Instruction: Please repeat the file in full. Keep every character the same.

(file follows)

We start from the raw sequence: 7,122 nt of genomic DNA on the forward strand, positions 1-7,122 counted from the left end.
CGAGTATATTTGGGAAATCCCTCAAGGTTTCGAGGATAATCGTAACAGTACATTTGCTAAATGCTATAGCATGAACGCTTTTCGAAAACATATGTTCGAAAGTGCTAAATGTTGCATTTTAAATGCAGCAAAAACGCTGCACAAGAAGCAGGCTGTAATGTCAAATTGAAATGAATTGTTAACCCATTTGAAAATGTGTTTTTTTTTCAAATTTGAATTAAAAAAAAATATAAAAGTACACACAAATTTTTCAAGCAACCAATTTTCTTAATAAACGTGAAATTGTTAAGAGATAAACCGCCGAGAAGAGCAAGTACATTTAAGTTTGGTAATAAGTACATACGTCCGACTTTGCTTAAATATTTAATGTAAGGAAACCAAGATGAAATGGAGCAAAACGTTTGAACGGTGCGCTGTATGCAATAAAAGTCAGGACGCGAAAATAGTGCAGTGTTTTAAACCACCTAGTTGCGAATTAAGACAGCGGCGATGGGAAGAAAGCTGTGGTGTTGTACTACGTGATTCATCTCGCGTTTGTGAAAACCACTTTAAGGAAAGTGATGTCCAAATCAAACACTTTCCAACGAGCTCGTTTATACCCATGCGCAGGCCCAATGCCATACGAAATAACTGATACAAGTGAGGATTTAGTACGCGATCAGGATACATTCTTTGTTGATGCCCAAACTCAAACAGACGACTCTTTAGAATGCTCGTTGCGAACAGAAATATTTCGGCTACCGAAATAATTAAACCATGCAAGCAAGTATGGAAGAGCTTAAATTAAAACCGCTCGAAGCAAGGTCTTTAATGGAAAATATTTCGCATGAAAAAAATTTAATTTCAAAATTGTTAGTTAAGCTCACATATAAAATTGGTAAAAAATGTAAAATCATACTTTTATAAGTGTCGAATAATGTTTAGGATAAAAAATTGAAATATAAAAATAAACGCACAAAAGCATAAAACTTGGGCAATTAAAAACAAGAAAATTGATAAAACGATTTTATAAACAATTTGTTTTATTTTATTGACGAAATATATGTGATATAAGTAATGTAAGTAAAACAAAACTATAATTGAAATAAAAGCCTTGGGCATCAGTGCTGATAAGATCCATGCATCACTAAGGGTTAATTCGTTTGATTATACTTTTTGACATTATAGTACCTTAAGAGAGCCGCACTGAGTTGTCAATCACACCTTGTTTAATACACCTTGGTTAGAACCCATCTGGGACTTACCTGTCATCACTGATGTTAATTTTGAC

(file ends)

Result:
We start from the raw sequence: 7,122 nt of genomic DNA on the forward strand, positions 1-7,122 counted from the left end.
CGAGTATATTTGGGAAATCCCTCAAGGTTTCGAGGATAATCGTAACAGTACATTTGCTAAATGCTATAGCATGAACGCTTTTCGAAAACATATGTTCGAAAGTGCTAAATGTTGCATTTTAAATGCAGCAAAAACGCTGCACAAGAAGCAGGCTGTAATGTCAAATTGAAATGAATTGTTAACCCATTTGAAAATGTGTTTTTTTTTCAAATTTGAATTAAAAAAAAATATAAAAGTACACACAAATTTTTCAAGCAACCAATTTTCTTAATAAACGTGAAATTGTTAAGAGATAAACCGCCGAGAAGAGCAAGTACATTTAAGTTTGGTAATAAGTACATACGTCCGACTTTGCTTAAATATTTAATGTAAGGAAACCAAGATGAAATGGAGCAAAACGTTTGAACGGTGCGCTGTATGCAATAAAAGTCAGGACGCGAAAATAGTGCAGTGTTTTAAACCACCTAGTTGCGAATTAAGACAGCGGCGATGGGAAGAAAGCTGTGGTGTTGTACTACGTGATTCATCTCGCGTTTGTGAAAACCACTTTAAGGAAAGTGATGTCCAAATCAAACACTTTCCAACGAGCTCGTTTATACCCATGCGCAGGCCCAATGCCATACGAAATAACTGATACAAGTGAGGATTTAGTACGCGATCAGGATACATTCTTTGTTGATGCCCAAACTCAAACAGACGACTCTTTAGAATGCTCGTTGCGAACAGAAATATTTCGGCTACCGAAATAATTAAACCATGCAAGCAAGTATGGAAGAGCTTAAATTAAAACCGCTCGAAGCAAGGTCTTTAATGGAAAATATTTCGCATGAAAAAAATTTAATTTCAAAATTGTTAGTTAAGCTCACATATAAAATTGGTAAAAAATGTAAAATCATACTTTTATAAGTGTCGAATAATGTTTAGGATAAAAAATTGAAATATAAAAATAAACGCACAAAAGCATAAAACTTGGGCAATTAAAAACAAGAAAATTGATAAAACGATTTTATAAACAATTTGTTTTATTTTATTGACGAAATATATGTGATATAAGTAATGTAAGTAAAACAAAACTATAATTGAAATAAAAGCCTTGGGCATCAGTGCTGATAAGATCCATGCATCACTAAGGGTTAATTCGTTTGATTATACTTTTTGACATTATAGTACCTTAAGAGAGCCGCACTGAGTTGTCAATCACACCTTGTTTAATACACCTTGGTTAGAACCCATCTGGGACTTACCTGTCATCACTGATGTTAATTTTGAC